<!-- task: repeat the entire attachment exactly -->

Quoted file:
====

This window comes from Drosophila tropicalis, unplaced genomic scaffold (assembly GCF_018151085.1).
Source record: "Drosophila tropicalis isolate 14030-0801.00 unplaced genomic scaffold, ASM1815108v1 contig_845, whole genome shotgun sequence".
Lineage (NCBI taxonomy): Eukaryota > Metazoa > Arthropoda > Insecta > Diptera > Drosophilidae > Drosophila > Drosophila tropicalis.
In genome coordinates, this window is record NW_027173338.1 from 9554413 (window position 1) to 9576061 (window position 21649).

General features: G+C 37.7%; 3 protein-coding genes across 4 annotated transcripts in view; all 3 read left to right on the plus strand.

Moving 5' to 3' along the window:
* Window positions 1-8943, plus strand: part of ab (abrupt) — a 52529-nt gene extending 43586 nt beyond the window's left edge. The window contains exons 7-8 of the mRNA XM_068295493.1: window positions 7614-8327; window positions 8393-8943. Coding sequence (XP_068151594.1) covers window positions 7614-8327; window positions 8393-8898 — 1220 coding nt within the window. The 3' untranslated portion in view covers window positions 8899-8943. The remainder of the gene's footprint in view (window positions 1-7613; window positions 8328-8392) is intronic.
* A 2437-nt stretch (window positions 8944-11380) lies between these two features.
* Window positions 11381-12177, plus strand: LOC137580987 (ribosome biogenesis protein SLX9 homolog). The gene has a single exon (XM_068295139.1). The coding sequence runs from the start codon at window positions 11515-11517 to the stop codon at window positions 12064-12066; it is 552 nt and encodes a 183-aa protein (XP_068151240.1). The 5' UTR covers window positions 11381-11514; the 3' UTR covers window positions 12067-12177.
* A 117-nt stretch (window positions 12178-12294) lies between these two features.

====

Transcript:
This window comes from Drosophila tropicalis, unplaced genomic scaffold (assembly GCF_018151085.1).
Source record: "Drosophila tropicalis isolate 14030-0801.00 unplaced genomic scaffold, ASM1815108v1 contig_845, whole genome shotgun sequence".
Lineage (NCBI taxonomy): Eukaryota > Metazoa > Arthropoda > Insecta > Diptera > Drosophilidae > Drosophila > Drosophila tropicalis.
In genome coordinates, this window is record NW_027173338.1 from 9554413 (window position 1) to 9576061 (window position 21649).

General features: G+C 37.7%; 3 protein-coding genes across 4 annotated transcripts in view; all 3 read left to right on the plus strand.

Moving 5' to 3' along the window:
* Window positions 1-8943, plus strand: part of ab (abrupt) — a 52529-nt gene extending 43586 nt beyond the window's left edge. The window contains exons 7-8 of the mRNA XM_068295493.1: window positions 7614-8327; window positions 8393-8943. Coding sequence (XP_068151594.1) covers window positions 7614-8327; window positions 8393-8898 — 1220 coding nt within the window. The 3' untranslated portion in view covers window positions 8899-8943. The remainder of the gene's footprint in view (window positions 1-7613; window positions 8328-8392) is intronic.
* A 2437-nt stretch (window positions 8944-11380) lies between these two features.
* Window positions 11381-12177, plus strand: LOC137580987 (ribosome biogenesis protein SLX9 homolog). The gene has a single exon (XM_068295139.1). The coding sequence runs from the start codon at window positions 11515-11517 to the stop codon at window positions 12064-12066; it is 552 nt and encodes a 183-aa protein (XP_068151240.1). The 5' UTR covers window positions 11381-11514; the 3' UTR covers window positions 12067-12177.
* A 117-nt stretch (window positions 12178-12294) lies between these two features.